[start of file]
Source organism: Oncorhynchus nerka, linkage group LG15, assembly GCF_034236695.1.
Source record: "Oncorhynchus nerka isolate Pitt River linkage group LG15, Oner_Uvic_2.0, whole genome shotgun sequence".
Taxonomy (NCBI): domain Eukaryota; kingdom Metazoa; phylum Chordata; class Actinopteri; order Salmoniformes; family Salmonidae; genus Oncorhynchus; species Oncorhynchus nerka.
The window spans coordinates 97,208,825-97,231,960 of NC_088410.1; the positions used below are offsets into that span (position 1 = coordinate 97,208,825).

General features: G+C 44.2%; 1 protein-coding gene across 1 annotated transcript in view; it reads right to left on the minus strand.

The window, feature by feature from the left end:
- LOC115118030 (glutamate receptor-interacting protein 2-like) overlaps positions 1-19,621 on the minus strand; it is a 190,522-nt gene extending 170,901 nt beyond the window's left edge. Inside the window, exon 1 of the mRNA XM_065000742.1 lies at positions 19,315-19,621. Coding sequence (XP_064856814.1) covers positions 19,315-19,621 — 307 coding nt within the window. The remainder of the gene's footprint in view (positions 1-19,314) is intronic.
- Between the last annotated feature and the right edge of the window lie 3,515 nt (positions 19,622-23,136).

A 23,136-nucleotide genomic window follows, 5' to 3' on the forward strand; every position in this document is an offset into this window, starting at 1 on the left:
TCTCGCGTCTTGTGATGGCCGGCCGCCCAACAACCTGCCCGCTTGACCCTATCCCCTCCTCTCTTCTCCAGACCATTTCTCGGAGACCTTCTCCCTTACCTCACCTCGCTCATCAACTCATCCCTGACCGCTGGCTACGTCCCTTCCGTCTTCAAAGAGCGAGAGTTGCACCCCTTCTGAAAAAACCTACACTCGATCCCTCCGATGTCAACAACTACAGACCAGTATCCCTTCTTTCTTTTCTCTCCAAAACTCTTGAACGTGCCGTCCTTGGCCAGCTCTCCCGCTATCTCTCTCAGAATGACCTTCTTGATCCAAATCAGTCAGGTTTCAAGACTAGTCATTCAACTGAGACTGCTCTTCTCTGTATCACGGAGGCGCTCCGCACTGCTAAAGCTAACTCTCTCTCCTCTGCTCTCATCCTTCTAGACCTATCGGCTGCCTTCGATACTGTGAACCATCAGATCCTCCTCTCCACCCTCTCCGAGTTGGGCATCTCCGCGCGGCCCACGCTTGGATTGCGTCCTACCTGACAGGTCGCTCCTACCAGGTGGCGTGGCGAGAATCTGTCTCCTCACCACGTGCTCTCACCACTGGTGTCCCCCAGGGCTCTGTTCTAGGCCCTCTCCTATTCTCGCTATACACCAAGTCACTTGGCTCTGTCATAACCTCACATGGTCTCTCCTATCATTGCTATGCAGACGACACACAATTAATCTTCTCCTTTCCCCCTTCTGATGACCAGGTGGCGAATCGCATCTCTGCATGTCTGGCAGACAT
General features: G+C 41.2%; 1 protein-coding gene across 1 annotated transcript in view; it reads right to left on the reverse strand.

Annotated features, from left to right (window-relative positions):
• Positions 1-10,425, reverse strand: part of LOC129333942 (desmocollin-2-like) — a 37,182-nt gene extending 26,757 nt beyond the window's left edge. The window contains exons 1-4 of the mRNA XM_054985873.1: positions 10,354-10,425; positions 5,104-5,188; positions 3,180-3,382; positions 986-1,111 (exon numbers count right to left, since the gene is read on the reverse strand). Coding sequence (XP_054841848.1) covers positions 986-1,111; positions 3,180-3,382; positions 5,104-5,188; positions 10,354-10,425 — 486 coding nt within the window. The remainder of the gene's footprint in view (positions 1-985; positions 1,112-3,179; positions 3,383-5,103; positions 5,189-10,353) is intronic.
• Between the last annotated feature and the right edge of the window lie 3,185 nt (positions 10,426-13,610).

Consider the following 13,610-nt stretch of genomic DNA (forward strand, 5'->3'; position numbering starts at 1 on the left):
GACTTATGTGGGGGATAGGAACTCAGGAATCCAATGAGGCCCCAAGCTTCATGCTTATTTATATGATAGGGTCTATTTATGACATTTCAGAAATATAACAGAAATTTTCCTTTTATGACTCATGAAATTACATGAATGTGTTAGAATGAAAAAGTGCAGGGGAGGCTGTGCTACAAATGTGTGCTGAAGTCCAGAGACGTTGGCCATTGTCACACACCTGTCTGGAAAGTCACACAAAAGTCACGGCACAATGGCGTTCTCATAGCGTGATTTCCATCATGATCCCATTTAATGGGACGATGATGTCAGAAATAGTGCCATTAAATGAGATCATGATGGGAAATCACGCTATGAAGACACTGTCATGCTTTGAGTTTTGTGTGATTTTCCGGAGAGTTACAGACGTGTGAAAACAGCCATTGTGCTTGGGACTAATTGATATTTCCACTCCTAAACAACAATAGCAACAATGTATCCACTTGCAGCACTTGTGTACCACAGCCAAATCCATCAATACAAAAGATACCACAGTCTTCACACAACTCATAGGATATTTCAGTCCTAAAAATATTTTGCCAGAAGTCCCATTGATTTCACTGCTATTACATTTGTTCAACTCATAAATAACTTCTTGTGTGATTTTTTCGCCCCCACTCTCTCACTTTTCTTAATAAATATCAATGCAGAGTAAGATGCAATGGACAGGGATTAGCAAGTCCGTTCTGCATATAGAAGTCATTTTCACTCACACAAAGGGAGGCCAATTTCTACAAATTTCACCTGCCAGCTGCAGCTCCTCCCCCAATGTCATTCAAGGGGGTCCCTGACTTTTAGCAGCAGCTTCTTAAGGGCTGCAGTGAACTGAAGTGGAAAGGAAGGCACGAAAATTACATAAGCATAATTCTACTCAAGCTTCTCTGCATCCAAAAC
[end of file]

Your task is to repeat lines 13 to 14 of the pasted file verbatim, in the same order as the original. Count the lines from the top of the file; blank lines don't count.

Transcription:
• Positions 1-10,425, reverse strand: part of LOC129333942 (desmocollin-2-like) — a 37,182-nt gene extending 26,757 nt beyond the window's left edge. The window contains exons 1-4 of the mRNA XM_054985873.1: positions 10,354-10,425; positions 5,104-5,188; positions 3,180-3,382; positions 986-1,111 (exon numbers count right to left, since the gene is read on the reverse strand). Coding sequence (XP_054841848.1) covers positions 986-1,111; positions 3,180-3,382; positions 5,104-5,188; positions 10,354-10,425 — 486 coding nt within the window. The remainder of the gene's footprint in view (positions 1-985; positions 1,112-3,179; positions 3,383-5,103; positions 5,189-10,353) is intronic.
• Between the last annotated feature and the right edge of the window lie 3,185 nt (positions 10,426-13,610).